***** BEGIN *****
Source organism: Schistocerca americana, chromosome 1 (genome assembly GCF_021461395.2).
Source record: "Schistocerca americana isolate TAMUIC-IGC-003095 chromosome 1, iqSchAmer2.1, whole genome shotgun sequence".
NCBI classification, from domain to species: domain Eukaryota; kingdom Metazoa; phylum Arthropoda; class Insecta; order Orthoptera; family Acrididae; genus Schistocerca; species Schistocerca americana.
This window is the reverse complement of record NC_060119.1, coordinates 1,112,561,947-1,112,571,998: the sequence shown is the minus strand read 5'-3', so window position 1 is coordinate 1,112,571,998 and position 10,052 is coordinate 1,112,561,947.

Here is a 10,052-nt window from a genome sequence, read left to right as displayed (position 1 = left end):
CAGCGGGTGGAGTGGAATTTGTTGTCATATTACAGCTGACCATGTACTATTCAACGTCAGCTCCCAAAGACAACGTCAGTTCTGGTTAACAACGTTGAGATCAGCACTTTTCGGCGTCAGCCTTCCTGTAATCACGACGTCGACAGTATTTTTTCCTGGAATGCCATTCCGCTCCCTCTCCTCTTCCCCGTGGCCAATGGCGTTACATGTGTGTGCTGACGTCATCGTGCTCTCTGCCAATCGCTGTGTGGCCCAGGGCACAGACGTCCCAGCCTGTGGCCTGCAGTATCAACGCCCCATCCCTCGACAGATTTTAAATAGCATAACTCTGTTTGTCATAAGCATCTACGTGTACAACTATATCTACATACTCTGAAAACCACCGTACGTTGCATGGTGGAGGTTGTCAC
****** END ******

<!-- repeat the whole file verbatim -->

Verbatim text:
Source organism: Schistocerca americana, chromosome 1 (genome assembly GCF_021461395.2).
Source record: "Schistocerca americana isolate TAMUIC-IGC-003095 chromosome 1, iqSchAmer2.1, whole genome shotgun sequence".
NCBI classification, from domain to species: domain Eukaryota; kingdom Metazoa; phylum Arthropoda; class Insecta; order Orthoptera; family Acrididae; genus Schistocerca; species Schistocerca americana.
This window is the reverse complement of record NC_060119.1, coordinates 1,112,561,947-1,112,571,998: the sequence shown is the minus strand read 5'-3', so window position 1 is coordinate 1,112,571,998 and position 10,052 is coordinate 1,112,561,947.

Here is a 10,052-nt window from a genome sequence, read left to right as displayed (position 1 = left end):
CAGCGGGTGGAGTGGAATTTGTTGTCATATTACAGCTGACCATGTACTATTCAACGTCAGCTCCCAAAGACAACGTCAGTTCTGGTTAACAACGTTGAGATCAGCACTTTTCGGCGTCAGCCTTCCTGTAATCACGACGTCGACAGTATTTTTTCCTGGAATGCCATTCCGCTCCCTCTCCTCTTCCCCGTGGCCAATGGCGTTACATGTGTGTGCTGACGTCATCGTGCTCTCTGCCAATCGCTGTGTGGCCCAGGGCACAGACGTCCCAGCCTGTGGCCTGCAGTATCAACGCCCCATCCCTCGACAGATTTTAAATAGCATAACTCTGTTTGTCATAAGCATCTACGTGTACAACTATATCTACATACTCTGAAAACCACCGTACGTTGCATGGTGGAGGTTGTCAC